Paul Lachine

La fin de l’exubérance en Chine

MILAN – La croissance chinoise a considérablement ralenti depuis 2010, et pourrait bien fléchir encore davantage – une perspective qui secoue les investisseurs et les marchés bien au-delà des frontières du pays. Or, la plupart des moteurs de l’économie mondiale – comme les États-Unis –étant au point mort, la performance chinoise revêt de plus en plus d’importance.

Le taux de croissance actuel des exportations chinoises ainsi que des indices s’y rattachant en matière de fabrication sont néanmoins en baisse, principalement en raison d’une faible demande extérieure, notamment en Europe. Par ailleurs, les autorités chinoises procèdent désormais à une réduction des dépenses portant sur un autre moteur majeur de la croissance du pays – à savoir l’investissement du secteur public – dans la mesure où un certain nombre de projets à faible rendement, certes générateurs de demande globale, se révèlent rapidement peu viables.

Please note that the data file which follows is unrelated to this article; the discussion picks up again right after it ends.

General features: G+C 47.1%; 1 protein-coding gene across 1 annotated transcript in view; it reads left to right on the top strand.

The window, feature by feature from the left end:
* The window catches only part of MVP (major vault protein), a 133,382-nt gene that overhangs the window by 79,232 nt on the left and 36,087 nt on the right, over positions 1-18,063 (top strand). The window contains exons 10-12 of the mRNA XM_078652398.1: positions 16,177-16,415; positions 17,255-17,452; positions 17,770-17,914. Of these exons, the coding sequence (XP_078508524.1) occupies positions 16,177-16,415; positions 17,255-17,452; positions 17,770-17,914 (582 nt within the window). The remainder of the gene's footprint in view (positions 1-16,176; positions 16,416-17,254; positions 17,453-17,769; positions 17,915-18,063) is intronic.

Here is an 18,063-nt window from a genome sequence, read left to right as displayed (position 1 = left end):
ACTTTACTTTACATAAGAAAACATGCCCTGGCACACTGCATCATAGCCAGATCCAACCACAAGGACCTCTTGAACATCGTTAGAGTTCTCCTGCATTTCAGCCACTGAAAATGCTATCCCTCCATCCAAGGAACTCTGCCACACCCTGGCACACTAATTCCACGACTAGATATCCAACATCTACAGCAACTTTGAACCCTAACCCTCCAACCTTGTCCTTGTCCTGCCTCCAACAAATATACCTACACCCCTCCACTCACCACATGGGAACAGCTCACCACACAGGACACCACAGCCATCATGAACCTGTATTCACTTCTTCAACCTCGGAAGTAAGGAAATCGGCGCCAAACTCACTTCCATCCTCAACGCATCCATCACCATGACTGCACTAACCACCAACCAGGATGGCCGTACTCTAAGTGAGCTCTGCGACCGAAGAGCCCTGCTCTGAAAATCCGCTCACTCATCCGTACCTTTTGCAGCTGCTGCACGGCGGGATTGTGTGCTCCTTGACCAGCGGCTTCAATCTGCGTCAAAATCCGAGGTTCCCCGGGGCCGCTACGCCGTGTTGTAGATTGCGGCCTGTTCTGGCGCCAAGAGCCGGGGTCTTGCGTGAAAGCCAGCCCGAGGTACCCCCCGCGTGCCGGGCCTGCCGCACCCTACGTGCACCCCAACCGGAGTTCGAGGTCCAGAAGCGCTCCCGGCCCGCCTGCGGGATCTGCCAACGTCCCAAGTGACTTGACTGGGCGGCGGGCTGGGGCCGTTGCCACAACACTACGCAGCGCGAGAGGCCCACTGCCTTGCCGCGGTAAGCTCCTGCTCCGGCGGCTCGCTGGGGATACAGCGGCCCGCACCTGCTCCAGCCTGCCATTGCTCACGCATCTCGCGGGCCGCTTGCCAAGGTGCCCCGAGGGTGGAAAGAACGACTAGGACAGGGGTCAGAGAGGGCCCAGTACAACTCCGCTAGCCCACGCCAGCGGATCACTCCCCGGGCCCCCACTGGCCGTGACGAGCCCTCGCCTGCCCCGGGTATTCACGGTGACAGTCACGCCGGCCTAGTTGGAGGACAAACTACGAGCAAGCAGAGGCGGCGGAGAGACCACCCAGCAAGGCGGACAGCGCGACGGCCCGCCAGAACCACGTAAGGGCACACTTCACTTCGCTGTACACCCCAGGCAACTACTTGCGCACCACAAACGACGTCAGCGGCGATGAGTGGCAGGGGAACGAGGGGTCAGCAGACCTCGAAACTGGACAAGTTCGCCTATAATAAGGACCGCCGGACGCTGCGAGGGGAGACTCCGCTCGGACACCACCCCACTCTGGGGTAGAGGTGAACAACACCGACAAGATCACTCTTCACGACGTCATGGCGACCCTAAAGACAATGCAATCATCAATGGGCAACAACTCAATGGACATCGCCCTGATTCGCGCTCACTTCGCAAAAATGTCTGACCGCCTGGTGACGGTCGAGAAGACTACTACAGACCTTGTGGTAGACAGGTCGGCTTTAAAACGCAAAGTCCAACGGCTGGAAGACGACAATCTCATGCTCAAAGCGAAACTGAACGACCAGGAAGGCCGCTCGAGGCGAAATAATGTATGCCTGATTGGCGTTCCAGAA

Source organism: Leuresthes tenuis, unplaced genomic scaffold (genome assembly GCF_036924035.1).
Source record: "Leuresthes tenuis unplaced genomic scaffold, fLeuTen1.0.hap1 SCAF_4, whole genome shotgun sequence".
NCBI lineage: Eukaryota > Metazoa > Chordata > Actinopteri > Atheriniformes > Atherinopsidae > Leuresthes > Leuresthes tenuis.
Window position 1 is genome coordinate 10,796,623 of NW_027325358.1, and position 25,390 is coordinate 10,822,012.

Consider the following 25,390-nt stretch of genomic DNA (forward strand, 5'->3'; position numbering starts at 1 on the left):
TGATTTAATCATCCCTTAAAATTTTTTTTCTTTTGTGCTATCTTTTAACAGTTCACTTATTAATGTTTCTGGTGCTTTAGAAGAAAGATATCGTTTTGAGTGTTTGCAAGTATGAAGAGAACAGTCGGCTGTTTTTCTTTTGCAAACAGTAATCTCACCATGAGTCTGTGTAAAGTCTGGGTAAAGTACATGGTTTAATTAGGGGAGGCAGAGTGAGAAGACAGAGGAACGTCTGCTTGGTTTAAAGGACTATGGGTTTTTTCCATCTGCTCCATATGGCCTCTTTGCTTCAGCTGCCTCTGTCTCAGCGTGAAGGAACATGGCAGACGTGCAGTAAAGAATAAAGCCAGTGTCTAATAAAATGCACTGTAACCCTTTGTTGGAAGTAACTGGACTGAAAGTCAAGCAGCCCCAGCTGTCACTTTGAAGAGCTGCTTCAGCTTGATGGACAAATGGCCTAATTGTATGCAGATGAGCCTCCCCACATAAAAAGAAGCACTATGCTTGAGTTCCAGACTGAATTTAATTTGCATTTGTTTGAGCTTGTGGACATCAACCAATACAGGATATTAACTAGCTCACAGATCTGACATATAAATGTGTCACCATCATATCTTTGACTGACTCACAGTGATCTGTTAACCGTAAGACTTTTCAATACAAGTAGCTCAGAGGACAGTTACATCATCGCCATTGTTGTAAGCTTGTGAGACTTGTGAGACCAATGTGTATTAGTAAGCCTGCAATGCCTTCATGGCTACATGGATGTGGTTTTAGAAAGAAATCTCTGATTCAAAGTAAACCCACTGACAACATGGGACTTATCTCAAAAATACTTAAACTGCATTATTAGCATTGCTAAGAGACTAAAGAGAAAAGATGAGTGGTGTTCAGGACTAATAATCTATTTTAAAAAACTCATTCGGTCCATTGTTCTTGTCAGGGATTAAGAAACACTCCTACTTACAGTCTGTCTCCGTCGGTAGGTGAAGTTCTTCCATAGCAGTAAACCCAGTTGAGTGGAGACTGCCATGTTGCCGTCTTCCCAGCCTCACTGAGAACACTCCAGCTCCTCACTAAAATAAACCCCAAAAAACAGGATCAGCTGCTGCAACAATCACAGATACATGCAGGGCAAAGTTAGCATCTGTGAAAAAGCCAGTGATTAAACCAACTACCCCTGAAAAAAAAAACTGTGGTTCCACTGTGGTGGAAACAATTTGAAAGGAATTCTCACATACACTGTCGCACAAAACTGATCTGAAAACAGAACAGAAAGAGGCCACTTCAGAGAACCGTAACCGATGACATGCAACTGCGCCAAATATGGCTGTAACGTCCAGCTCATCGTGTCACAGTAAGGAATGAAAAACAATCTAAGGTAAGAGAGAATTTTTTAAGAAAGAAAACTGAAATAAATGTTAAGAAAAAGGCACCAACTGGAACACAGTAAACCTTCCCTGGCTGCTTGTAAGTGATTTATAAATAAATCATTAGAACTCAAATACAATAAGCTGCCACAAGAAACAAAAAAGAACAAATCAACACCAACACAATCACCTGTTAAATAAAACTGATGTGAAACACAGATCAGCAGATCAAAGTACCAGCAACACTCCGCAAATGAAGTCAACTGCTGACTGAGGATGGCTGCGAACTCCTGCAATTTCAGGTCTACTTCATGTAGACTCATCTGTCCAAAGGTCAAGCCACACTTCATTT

Le gouvernement recourt ainsi à tout un ensemble d’outils, parmi lesquels la discipline du crédit au secteur financier, afin de freiner la demande d’investissement. En clair, la garantie de l’État associée au financement de l’investissement du secteur public ne s’applique plus – comme cela devrait être le cas.

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